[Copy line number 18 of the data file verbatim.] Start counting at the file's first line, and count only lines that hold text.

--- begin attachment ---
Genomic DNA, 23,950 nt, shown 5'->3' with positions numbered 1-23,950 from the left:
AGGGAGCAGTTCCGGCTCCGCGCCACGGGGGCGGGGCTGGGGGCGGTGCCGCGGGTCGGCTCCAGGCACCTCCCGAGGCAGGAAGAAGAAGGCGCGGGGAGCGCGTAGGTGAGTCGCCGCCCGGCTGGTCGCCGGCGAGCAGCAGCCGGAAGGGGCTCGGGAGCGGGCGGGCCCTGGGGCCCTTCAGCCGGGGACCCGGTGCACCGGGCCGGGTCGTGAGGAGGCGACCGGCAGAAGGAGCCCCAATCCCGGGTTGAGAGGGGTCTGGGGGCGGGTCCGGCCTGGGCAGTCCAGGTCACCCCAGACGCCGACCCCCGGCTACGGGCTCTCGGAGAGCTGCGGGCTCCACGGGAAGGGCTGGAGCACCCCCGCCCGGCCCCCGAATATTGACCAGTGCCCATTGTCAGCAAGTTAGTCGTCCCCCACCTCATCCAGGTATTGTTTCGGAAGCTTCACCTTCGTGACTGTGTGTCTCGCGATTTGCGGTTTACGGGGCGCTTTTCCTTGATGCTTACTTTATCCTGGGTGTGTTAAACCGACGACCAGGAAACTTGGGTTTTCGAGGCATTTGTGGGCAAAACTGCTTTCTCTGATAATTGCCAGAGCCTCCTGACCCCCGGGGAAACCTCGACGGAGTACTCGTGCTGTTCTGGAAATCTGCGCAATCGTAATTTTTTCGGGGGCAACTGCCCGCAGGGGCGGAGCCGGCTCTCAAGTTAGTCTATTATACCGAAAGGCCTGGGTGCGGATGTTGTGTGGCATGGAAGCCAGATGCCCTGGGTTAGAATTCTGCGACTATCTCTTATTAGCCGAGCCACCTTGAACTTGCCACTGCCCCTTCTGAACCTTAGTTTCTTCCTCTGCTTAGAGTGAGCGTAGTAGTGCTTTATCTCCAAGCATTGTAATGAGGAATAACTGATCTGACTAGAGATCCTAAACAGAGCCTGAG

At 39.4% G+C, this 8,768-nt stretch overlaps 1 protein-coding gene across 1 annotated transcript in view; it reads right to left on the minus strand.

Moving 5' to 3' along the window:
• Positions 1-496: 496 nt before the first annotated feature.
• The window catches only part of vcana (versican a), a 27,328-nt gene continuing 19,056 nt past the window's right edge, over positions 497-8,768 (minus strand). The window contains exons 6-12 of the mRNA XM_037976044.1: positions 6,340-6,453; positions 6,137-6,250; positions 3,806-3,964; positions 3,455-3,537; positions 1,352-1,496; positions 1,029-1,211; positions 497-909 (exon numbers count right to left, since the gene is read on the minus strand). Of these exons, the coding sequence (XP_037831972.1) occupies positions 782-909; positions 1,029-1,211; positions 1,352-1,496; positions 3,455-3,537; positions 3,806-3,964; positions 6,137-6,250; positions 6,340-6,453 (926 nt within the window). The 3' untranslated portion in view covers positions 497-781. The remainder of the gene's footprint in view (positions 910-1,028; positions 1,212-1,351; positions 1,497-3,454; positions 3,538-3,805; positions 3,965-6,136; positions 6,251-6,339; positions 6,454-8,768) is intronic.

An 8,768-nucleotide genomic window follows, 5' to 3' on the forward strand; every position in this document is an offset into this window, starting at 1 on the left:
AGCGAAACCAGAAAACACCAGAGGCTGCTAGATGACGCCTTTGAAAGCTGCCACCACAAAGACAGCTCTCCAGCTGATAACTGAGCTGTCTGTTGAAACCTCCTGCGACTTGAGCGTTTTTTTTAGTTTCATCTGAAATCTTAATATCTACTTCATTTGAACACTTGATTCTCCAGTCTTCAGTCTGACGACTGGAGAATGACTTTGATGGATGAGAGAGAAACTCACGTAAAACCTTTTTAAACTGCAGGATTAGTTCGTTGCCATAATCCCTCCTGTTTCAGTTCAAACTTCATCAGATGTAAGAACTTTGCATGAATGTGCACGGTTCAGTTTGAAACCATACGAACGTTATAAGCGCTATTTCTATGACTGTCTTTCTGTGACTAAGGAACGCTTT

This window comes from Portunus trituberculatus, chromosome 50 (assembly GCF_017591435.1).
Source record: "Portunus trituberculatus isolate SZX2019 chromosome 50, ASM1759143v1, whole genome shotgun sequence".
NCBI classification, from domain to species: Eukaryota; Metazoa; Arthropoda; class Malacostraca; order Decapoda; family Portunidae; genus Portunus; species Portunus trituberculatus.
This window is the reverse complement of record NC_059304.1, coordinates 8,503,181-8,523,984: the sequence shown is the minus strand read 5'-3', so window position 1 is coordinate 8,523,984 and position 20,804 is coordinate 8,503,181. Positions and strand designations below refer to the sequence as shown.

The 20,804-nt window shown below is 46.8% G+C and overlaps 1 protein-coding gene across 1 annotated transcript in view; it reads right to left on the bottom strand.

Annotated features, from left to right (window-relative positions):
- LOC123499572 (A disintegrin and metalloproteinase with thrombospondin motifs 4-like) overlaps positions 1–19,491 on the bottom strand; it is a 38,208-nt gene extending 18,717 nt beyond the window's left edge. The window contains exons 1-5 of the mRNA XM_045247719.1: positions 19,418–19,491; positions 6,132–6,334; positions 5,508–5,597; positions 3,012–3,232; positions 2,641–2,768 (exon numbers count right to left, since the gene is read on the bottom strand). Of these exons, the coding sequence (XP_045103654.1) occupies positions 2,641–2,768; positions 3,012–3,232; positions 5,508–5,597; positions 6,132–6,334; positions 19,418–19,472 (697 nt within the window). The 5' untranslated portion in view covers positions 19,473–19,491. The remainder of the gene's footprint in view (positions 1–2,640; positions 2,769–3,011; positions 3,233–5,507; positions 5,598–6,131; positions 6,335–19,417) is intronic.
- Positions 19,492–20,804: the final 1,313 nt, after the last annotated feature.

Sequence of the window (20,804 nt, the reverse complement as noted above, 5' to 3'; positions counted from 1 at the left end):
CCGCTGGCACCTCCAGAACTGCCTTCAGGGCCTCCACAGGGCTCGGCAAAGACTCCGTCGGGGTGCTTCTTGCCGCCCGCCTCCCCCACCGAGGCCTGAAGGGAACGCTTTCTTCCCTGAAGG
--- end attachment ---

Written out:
CCGCTGGCACCTCCAGAACTGCCTTCAGGGCCTCCACAGGGCTCGGCAAAGACTCCGTCGGGGTGCTTCTTGCCGCCCGCCTCCCCCACCGAGGCCTGAAGGGAACGCTTTCTTCCCTGAAGG